Wolfman: [watching a video of planes being shot down] This gives me a hard on. Hollywood: Don't tease me.
Viper: Let me ask you something. If you had to go into battle, would you want him with you? Jester: I don't know, I just don't know
Carole: Hey, Goose, you big stud! Goose: That's me, honey. Carole: Take me to bed or lose me forever. Goose: Show me the way home, honey.
Slider: Goose, whose butt did you kiss to get in here anyway? Goose: The list is long, but distinguished. Slider: Yeah, well so is my Johnson.
Goose: The defense department regrets to inform you that your sons are dead because they were stupid.
Iceman: The plaque for the alternates is down in the ladies room.
Maverick: I think I'll go embarrass myself with Goose.
Maverick: This is what I call a target-rich environment. Goose: You live your life between your legs, Mav. Maverick: Goose, even you could get laid in a place like this. Goose: Hell, I'd be happy to just find a girl that would talk dirty to me.
Maverick: I feel the need... Maverick, Goose: ...the need for speed!
Maverick: You don't have time to think up there. If you think, you're dead.
Stinger: And if you screw up just this much, you'll be flying a cargo plane full of rubber dog shit out of Hong Kong! Maverick: Yes, sir!
Iceman: You can be my wingman any time. Maverick: Bullshit! You can be mine.
Stinger: They gave you your choice of duty, son. Anything, anywhere. Do you believe that shit? Where do you think you wanna go? Maverick : I thought of being an instructor, sir. Stinger: Top Gun? Maverick: Yes, sir. Stinger: God help us.
Charlie: What do you wanna do? Just drop down on the tile and go for it? Maverick: No, actually I had this counter in mind. Charlie: Great, that would be very, very comfortable, yeah. Maverick: It could be.
Goose: No. No, Mav, this is not a good idea. Maverick: Sorry, Goose, but it's time to buzz a tower.
Viper: Top Gun rules of engagement are written for your safety and for that of your team. They are not flexible, nor am I. Either obey them or you are history. Is that clear?
Goose: Come on, Mav, do some of that pilot shit!
Maverick: Too close for missles, I'm switching to guns.
Merlin: What are you doing? You're slowing down, you're slowing down! Maverick: I'm bringing him in closer, Merlin. Merlin: You're gonna do what?
Goose: [flying above MiG upside down] Is this your idea of fun, Mav?
Charlie: I'll have what he's having. Hemlock, is it? Maverick: Ice water.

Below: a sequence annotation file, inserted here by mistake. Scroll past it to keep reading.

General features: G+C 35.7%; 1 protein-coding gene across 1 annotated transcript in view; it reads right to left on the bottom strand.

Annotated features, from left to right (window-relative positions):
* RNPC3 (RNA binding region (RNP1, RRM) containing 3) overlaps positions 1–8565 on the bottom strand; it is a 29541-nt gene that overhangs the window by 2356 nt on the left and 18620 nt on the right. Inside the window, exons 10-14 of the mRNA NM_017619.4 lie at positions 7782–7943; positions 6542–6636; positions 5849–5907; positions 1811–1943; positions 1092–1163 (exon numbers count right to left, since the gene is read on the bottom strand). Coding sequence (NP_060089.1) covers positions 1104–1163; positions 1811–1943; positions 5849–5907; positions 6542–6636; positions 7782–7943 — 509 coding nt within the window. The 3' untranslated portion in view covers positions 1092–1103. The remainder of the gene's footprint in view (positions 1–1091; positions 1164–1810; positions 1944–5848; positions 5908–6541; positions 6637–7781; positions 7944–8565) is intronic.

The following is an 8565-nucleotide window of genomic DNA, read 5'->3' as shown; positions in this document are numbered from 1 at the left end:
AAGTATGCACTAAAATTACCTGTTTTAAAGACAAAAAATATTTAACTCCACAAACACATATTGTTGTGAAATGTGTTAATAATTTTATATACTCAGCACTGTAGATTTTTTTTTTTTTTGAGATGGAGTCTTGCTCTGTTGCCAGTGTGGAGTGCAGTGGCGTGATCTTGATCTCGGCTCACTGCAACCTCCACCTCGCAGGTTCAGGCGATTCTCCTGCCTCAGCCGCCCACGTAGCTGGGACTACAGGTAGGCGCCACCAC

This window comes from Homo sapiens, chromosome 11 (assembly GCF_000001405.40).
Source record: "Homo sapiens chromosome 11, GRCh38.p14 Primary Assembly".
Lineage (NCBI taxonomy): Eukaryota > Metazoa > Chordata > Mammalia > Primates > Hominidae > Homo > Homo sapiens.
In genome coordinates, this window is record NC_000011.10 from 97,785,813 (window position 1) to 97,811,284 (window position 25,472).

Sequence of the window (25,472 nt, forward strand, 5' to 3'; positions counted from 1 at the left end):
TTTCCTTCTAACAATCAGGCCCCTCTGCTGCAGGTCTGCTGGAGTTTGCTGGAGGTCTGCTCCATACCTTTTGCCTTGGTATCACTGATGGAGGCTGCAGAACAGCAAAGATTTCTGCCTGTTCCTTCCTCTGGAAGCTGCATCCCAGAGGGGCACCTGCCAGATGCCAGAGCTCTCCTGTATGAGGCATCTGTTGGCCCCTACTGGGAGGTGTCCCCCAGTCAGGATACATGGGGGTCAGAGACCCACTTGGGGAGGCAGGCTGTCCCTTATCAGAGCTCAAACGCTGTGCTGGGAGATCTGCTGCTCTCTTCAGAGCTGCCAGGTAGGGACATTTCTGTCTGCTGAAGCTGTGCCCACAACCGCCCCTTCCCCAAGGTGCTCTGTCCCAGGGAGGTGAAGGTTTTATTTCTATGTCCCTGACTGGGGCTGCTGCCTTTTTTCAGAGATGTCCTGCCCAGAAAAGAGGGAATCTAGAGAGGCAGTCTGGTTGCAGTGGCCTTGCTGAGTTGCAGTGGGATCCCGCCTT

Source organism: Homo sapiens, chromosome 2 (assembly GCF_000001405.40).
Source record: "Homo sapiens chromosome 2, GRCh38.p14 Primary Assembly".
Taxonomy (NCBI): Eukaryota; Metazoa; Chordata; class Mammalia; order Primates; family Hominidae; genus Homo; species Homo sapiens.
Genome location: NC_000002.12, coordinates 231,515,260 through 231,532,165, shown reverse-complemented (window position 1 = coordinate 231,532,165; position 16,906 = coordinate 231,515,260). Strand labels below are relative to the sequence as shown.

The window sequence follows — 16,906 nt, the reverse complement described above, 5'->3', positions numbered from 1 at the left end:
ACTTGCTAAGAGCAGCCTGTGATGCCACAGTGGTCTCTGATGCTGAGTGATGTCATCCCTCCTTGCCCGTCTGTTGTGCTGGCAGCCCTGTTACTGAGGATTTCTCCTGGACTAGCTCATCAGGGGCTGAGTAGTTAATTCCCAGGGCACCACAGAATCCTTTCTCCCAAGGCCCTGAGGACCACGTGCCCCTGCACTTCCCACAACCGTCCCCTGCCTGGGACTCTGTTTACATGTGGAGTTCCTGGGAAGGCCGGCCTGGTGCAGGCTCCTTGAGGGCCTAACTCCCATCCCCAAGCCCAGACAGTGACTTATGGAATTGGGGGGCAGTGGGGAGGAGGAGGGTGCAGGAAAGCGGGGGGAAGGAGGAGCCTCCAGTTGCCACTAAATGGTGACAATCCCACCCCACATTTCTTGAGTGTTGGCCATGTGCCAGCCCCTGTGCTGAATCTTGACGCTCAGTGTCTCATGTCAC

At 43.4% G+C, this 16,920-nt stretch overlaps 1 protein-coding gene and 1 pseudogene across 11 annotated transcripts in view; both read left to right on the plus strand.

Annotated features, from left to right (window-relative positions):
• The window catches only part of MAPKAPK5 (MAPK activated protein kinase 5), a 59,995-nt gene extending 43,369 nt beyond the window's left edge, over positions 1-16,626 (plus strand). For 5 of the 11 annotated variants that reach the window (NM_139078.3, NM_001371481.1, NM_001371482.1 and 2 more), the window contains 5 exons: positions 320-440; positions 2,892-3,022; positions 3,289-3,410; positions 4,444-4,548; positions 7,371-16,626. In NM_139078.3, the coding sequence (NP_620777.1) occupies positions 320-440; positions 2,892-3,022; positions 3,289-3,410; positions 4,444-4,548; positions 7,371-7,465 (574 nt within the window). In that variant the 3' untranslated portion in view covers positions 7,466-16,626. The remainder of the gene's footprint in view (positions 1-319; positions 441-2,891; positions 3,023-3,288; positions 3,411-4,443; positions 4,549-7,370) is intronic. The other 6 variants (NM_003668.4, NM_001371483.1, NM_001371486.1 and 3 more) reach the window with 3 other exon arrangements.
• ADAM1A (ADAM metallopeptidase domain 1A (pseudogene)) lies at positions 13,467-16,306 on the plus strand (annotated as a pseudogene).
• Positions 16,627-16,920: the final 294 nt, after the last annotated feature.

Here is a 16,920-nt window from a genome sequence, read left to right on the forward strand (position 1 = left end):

Maverick: Any of you boys seen an aircraft-carrier around here?
Slider: Crashed and burned! Huh, Mav? Maverick: Hey, Slider. Maverick: You stink!
Charlie: Listen, can I ask you a personal question? Maverick: That depends. Charlie: Are you a good pilot? Maverick: I can hold my own. Charlie: Great, then I won't have to worry about you making your living as a singer. Maverick'' : I'm going to need a beer to put these flames out. Yo! Great Mav, real slick.
Maverick: Jesus Christ, and you think I'm reckless? When I fly, I'll have you know that my crew and my plane come first. Charlie: Well, I am going to finish my sentence, Lieutenant. My review of your flight performance was right on. Maverick: Is that right? Charlie: That is right, but I held something back. I see some real genius in your flying, Maverick, but I can't say that in there. I was afraid that everyone in the tax trailer would see right through me, and I just don't want anyone to know that I've fallen for you.
Carole: God, he loved flying with you Maverick. But he would've done it anyway... without you. He'd have hated it, but he would've done it. Charlie: So, lieutenant, where exactly were you? Maverick: Well, we... Goose: Thank you. Maverick: Started up on a 6, when he pulled from the clouds, and then I moved in above him. Charlie: Well, if you were directly above him, how could you see him? ' Maverick: Because I was inverted. Iceman: [coughs whilst saying] Bullshit. Goose: No, he was man. It was a really great move. He was inverted. Charlie: You were in a 4g inverted dive with a MiG28? Maverick: Yes, ma'am. Charlie: At what range? Maverick: Um, about two meters. Goose: It was actually about one and a half I think. It was one and a half. I've got a great Polaroid of it, and he's right there, must be one and a half. Maverick: Was a nice picture. Goose: Thanks. Charlie: Eh, lieutenant, what were you doing there? Goose: Communicating. Maverick: Communicating. Keeping up foreign relations. You know, giving him the bird! Goose: [Charlie looks puzzled, so Goose clarifies] You know, the finger Charlie: Yes, I know the finger, Goose. Goose: I-I'm sorry, I hate it when it does that, I'm sorry. Excuse me.
Viper: How ya doin'? Maverick : I'm all right. Viper: Goose is dead. Maverick: I know. Viper: You fly jets long enough, something like this happens. Maverick: He was my R.I.O., my responsibility. Viper: My squadron, we lost 8 of 18 aircraft. 10 men. First one dies, you die too. But there will be others. You can count on that. You gotta let him go. You gotta let him go.
Cougar: God dammit, Mustang! This is Ghost Rider 117. This bogey is all over me. He's got missile lock on me. Do I have permission to fire? Stinger: Do not fire until fired upon...
Goose: It's the bottom of the 9th, the score is tied. It's time for the big one. Iceman: You up for this one, Maverick? Maverick: Just a walk in the park, Kazansky.